February 6, 2016

Trans Pacific Partnership Trade Deal Signed

After years of negotiations, twelve member nations have signed the Trans Pacific Partnership agreement which encompasses roughly 40% of the world’s economy.  However, members caution there are still years of talks ahead before the deal will become a reality.

The pact must now undergo what many expect to be at least a two year ratification process by member nations.  During the process at least six of the twelve countries, of whom the combined GDP must total at least 85% of the total GDP of member nations, must approve the deal.  Because of their size, both the U.S. and Japan must approve before any agreement can be reached. A vote in the U.S. during a presidential election year seems unlikely according to political commentators.

Still, even with the delays many agricultural groups remain in favor of the agreement which is expected to open several doors for U.S. agricultural goods.  The National Corn Growers Association released this statement yesterday:

“After five years of negotiations, we are pleased to see the Trans-Pacific Partnership agreement take another step forward today. The National Corn Growers Association supports the Trans-Pacific Partnership because it would give America’s farmers and ranchers greater access to some of the world’s fastest-growing economies. This agreement is good for both corn farmers and our friends and partners in the livestock industry. We all want to see more American grains, meat and dairy on dinner tables around the world.”

“This agreement will strengthen America’s influence in the Asia-Pacific region and set the tone for future international trade agreements, such as with the European Union. By supporting TPP, Congress can send a powerful message: the United States will lead on trade. That’s why NCGA members will be going to Capitol Hill in the coming months, asking Congress to vote in favor of the Trans-Pacific Partnership agreement in 2016.”

The pact is also endorsed by the American Soybean Association, the National Wheat Growers Association, the National Cattlemans’ Beef Association, and the National Pork Producers, among others.



China Approves Round Up Ready 2 Xtend Trait – AUDIO Reaction

Chinese authorities have announced their approval for the Round Up Ready 2 Xtend trait for import.  The trait, developed by Monsanto, allows soybeans tolerate applications of both glyphosate and dicamba.  The dicamba trait had already been approved in both the United States and Canada, but not China, a major buyer of U.S. soybeans.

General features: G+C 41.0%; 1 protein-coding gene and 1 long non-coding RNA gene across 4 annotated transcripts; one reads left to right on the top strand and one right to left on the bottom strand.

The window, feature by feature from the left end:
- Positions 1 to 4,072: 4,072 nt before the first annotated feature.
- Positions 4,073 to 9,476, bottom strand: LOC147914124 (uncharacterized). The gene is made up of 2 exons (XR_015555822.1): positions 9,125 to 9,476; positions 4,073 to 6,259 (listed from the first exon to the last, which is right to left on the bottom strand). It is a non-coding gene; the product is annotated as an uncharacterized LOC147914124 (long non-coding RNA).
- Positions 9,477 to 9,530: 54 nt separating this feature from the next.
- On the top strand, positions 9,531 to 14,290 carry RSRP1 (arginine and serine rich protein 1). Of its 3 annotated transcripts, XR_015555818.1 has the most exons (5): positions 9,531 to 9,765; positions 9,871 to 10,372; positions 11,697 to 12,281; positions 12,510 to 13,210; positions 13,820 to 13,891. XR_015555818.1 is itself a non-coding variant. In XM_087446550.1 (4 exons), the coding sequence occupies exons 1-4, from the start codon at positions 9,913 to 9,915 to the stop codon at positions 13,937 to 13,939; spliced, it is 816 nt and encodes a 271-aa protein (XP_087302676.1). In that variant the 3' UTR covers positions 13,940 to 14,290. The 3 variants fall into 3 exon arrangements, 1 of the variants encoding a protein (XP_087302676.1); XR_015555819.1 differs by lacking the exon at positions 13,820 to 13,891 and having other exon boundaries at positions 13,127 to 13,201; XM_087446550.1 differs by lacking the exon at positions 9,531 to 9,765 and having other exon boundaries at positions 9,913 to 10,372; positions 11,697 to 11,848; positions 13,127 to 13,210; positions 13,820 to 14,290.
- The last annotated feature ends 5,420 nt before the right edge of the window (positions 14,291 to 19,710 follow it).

Monsanto now awaits Environmental Protection Agency clearance of a herbicide component to the system.

On the sidelines of the trade show for the North Dakota Cornvention in Fargo on Wednesday, we discussed the breaking news with Hank Steinberger, Regional Sales Manager for Wensman Seed.  He’s based in Jamestown, and covers North Dakota and northwest Minnesota.

You can listen to the audio report —  Wensman Seed Henry Steinberger and Rusty Halvorson

One caution, according to BASF employee who trains producers on an similar product available through that company, is that the new low volatility herbicides involved in this system will take an adjustment in spray technique.  Proper selection and calibration of nozzles, wind speed, ground speed, boom height and weed size will all become more important for proper use.

Wensman Seed ND Cornvention


United Soybean Board to Set Long-Range Plans for Checkoff Investment

At the Northern Soybean Expo in Fargo, we caught up with Jared Hagert, Chair of the United Soybean Board, on the sidelines of the trade show.

He’s a farmer leader from Emerado, North Dakota — and he’ll be traveling soon to Tampa, Florida, to meet with the board and set fiscal priorities for the years ahead.

The mission of the USB is to maximize profit opportunities for U.S. soybean farmers by investing and leveraging soybean checkoff resources.

Jared Hagert and Rusty Halvorson

Halvorson and Hagert